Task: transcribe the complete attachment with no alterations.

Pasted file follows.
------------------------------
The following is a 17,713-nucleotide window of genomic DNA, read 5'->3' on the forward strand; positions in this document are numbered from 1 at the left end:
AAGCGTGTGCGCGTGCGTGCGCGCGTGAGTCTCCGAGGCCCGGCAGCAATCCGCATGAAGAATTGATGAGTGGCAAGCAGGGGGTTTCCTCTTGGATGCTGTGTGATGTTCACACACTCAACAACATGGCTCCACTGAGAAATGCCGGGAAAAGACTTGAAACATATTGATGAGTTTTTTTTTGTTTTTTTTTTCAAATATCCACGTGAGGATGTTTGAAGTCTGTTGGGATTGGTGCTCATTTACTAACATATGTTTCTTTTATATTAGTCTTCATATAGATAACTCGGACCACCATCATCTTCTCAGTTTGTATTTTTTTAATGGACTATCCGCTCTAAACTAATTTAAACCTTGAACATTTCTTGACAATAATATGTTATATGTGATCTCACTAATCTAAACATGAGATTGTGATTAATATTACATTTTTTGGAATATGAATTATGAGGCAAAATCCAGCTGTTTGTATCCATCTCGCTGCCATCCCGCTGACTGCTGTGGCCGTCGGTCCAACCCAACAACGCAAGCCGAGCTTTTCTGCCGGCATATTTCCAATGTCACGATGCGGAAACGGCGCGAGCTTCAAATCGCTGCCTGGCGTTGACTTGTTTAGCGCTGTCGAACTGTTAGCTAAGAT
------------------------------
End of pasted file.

The following is a 17,713-nucleotide window of genomic DNA, read 5'->3' on the forward strand; positions in this document are numbered from 1 at the left end:
AAGCGTGTGCGCGTGCGTGCGCGCGTGAGTCTCCGAGGCCCGGCAGCAATCCGCATGAAGAATTGATGAGTGGCAAGCAGGGGGTTTCCTCTTGGATGCTGTGTGATGTTCACACACTCAACAACATGGCTCCACTGAGAAATGCCGGGAAAAGACTTGAAACATATTGATGAGTTTTTTTTTGTTTTTTTTTTCAAATATCCACGTGAGGATGTTTGAAGTCTGTTGGGATTGGTGCTCATTTACTAACATATGTTTCTTTTATATTAGTCTTCATATAGATAACTCGGACCACCATCATCTTCTCAGTTTGTATTTTTTTAATGGACTATCCGCTCTAAACTAATTTAAACCTTGAACATTTCTTGACAATAATATGTTATATGTGATCTCACTAATCTAAACATGAGATTGTGATTAATATTACATTTTTTGGAATATGAATTATGAGGCAAAATCCAGCTGTTTGTATCCATCTCGCTGCCATCCCGCTGACTGCTGTGGCCGTCGGTCCAACCCAACAACGCAAGCCGAGCTTTTCTGCCGGCATATTTCCAATGTCACGATGCGGAAACGGCGCGAGCTTCAAATCGCTGCCTGGCGTTGACTTGTTTAGCGCTGTCGAACTGTTAGCTAAGAT